The Hermetic tradition has its roots in Egypt with the Egyptian God Thoth, who was the patron of all knowledge, science, medicine and writing. However, it found its flourishing during the Greco-Egyptian and Roman periods, when Thoth was identified with the figure of Hermes Trismegistus. The tradition continued through the Islamic civilisation and had a resurgence in the West during the Renaissance with the translation of the Corpus Hermeticum into Latin. The tradition has been almost entirely disregarded by modern science and religion, but its timeless principles have inspired thinkers in the fields of science, philosophy, theology and medicine throughout history. The English writer and artist William Blake said of Hermeticism, “Every age renews its powers from these works”.
The Hermetic tradition could also be referred to as being part of the Perennial Philosophy. The word perennial, as used in gardening, refers to plants whose growth and flowering is new each year, but whose root system remains throughout the winter. It is the same with the history of ideas: new growth and flowerings happen at different times but underneath, at the root, something about them is the same. The central idea is that “Divine Truth is one, timeless and universal” and that the different religions, sciences and philosophies are but different languages expressing that one Truth. Since this single Truth or Reality always ‘IS’, it reverberates through all times and places and is manifested in different civilizations in different external forms, but the underlying inner ideas, archetypes and principles are always the same.
As one of the Hermetic Arts, Astrology is not merely a study of the movements and positions of the stars and planets. At the heart of all the Hermetic Sciences is the idea of a fundamental unity of Nature, of which the human being and all life on Earth is a part, and the Hermetic principle of analogy, where what is ‘above’ corresponds to that which is ‘below’. It is upon this foundation of unity and analogy that the movements of the stars and planets, their relationship to the human being and life on Earth are considered. Zodiacal and planetary symbolism was also used in the context of the ancient Mysteries and their initiations and esoteric astrology would study the inner stars, the archetypes in nature and the human psyche. Astrology is a system that teaches the 7 original principles and their effects on the different planes of our reality, since these 7 principles were considered the original building blocks of reality and the prototypes of our world. They are normally expressed as symbols.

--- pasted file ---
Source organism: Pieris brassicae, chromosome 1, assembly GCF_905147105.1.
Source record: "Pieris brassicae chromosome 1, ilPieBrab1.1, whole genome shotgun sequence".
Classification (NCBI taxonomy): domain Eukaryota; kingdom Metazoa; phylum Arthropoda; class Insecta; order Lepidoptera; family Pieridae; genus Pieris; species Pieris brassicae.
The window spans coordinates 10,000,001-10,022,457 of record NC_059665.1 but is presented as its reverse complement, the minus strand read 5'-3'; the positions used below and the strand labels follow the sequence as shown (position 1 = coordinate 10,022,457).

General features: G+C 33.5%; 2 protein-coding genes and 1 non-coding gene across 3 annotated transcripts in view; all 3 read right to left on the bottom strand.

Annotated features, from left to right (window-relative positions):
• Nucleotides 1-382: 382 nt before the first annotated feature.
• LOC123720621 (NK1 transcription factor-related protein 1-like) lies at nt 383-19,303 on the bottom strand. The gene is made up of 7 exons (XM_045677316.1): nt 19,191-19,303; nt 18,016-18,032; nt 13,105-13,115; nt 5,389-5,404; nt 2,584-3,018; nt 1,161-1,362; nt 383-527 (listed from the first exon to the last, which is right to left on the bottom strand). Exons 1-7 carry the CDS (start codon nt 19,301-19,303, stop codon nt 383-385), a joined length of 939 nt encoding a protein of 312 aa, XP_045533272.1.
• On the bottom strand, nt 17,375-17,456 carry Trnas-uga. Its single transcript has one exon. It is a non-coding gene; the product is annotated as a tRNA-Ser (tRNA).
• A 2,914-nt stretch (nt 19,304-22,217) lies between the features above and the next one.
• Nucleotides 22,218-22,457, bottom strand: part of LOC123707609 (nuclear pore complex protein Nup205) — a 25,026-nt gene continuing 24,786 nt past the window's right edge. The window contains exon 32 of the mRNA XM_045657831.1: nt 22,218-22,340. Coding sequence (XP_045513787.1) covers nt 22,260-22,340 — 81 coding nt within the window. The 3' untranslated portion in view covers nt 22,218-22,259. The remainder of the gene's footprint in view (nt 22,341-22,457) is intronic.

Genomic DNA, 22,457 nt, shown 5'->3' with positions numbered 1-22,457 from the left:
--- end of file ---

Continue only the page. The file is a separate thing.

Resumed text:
Alchemy seems to be an almost universal science. Not only do we find it in Medieval Europe, but also in China and India, amongst other places. This is perhaps because it is not just a primitive forerunner of modern chemistry, but a sacred science in its own right, which was studied wherever esoteric knowledge has appeared.
Most people associate it with its external (and exoteric) aim of transmuting base metals into gold. However, as the experimental science of Hermetic philosophy, it combines a scientific approach and practice with an in-depth investigation of the most metaphysical and spiritual ideas. Its foundation is the possibility of transformation and transmutation. Described by professor Francoise Bonardel as “simultaneously prayer, laboratory practice and vision of the world”, it is ultimately a labour of inner work on oneself in order to give birth to those elements within that are as unchanging and incorruptible as gold.